• App-based drivers receive payments for the difference between their net earnings (excluding tips) and a net earnings floor based on 120% of the minimum wage applied to a driver’s engaged time and 30 cents per engaged mile (adjusted for inflation after 2021)
  • App-based drivers can’t work more than 12 hours during a 24-hour period unless the driver has been logged off for an uninterrupted 6 hours
  • Drivers who average at least 25 hours per week of engaged time during a calendar quarter will require companies to provide healthcare subsidies equal to 82% the average California Covered (CC) premium for each month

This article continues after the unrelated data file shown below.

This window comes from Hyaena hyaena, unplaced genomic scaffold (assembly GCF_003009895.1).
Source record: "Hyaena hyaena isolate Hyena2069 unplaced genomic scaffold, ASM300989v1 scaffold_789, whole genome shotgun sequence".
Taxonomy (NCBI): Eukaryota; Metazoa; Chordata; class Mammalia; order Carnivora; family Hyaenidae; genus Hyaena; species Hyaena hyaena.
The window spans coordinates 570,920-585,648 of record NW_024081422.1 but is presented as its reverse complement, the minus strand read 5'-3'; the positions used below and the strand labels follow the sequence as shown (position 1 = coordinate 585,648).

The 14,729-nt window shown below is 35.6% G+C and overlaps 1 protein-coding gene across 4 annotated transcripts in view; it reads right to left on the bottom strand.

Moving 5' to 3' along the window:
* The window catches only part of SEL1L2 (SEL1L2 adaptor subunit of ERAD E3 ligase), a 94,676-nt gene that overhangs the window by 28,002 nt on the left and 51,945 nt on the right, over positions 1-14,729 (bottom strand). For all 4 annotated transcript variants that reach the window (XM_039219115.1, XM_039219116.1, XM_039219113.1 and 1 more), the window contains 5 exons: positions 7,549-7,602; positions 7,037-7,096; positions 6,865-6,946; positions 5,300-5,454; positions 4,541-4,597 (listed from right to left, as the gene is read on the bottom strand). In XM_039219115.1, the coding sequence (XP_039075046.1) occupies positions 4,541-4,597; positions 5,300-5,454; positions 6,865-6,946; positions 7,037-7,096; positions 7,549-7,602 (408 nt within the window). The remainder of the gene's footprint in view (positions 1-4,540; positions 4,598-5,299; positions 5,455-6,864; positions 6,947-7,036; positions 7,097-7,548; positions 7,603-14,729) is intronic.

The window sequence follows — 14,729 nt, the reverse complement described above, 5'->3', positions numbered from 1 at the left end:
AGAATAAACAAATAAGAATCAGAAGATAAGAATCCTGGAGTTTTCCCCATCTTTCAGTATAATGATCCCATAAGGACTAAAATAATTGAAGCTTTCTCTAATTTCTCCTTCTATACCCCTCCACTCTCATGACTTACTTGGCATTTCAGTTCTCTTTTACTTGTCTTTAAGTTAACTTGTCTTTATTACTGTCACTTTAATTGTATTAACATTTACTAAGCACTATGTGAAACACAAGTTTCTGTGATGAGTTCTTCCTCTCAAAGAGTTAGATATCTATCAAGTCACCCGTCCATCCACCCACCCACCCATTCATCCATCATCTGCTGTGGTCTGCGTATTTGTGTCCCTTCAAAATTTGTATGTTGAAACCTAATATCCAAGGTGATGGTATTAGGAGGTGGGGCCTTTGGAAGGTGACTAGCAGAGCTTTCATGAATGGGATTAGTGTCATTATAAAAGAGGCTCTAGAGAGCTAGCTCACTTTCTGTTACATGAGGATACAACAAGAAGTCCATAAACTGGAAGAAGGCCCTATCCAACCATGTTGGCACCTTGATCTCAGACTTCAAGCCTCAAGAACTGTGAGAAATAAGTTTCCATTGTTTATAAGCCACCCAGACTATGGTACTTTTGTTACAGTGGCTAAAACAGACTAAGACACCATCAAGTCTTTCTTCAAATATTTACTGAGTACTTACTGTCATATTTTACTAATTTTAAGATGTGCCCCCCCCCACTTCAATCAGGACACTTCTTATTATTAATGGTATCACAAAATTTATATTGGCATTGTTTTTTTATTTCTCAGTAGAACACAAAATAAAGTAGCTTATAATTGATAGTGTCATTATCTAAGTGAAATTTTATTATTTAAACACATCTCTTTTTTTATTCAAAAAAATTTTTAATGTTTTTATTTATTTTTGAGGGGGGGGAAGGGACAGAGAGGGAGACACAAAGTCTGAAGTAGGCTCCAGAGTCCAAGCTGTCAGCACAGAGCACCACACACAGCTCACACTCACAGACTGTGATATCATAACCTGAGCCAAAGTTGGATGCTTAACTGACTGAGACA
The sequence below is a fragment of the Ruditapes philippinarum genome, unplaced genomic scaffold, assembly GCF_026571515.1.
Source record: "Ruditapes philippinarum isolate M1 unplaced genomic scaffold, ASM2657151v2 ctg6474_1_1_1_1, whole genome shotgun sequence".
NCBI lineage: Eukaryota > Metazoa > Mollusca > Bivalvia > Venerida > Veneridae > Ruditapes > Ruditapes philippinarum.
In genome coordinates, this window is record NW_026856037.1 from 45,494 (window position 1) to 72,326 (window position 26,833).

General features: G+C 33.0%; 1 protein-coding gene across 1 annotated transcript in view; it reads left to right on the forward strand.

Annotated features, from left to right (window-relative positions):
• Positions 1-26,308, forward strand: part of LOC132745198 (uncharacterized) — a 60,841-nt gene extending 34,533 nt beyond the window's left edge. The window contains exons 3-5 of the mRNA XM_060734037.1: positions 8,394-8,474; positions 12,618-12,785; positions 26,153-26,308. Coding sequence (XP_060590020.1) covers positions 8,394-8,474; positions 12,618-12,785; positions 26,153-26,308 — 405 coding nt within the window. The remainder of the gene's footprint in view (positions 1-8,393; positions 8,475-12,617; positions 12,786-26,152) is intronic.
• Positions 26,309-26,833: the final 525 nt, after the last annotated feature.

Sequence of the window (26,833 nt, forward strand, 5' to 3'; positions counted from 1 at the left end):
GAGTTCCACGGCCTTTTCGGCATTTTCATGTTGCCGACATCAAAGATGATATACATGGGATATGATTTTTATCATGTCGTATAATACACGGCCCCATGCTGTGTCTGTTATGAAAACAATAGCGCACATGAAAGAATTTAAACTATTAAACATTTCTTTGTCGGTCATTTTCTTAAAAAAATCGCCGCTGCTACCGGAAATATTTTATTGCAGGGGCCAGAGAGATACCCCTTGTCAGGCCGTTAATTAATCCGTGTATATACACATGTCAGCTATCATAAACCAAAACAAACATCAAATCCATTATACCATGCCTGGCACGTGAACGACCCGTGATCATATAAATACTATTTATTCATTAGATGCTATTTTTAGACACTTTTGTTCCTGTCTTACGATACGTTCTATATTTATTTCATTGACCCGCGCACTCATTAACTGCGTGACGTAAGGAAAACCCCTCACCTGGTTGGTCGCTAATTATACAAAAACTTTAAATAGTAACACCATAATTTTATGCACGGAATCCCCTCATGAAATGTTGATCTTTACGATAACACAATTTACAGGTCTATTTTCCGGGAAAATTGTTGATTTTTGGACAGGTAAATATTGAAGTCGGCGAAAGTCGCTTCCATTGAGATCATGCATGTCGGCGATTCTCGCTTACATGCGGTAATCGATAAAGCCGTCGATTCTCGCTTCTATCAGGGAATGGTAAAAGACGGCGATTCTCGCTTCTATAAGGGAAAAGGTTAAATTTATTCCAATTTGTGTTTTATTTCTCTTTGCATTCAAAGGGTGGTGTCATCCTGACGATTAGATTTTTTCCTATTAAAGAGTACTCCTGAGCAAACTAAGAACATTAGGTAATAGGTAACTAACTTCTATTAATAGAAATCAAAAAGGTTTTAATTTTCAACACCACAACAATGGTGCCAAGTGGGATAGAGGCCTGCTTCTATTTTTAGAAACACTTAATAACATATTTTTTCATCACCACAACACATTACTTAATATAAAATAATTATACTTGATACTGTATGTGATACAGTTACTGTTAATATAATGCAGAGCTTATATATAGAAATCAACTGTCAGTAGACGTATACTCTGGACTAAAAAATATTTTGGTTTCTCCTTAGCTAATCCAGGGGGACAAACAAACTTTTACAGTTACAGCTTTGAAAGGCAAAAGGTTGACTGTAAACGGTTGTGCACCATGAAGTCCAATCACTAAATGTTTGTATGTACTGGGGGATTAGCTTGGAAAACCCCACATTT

• For drivers who average between 15 and 25 hours per week of work during a calendar quarter, companies must provide healthcare subsidies equal to 41% the average CC premium for each month
  • Companies must provide or make available occupational accident insurance to cover at least $1 million in medical expenses and lost income resulting from injuries while a driver was online
  • Companies must ask occupational accident insurance to provide disability payments of 66% of a driver’s average weekly earnings during the previous four weeks before the injuries suffered (while the driver was online but not engaged in personal activities) for upwards of 104 weeks (about 2 years)
  • Employers must provide or make available accidental death insurance for the benefit of a driver’s spouse, children, or other dependents when the driver dies while using the app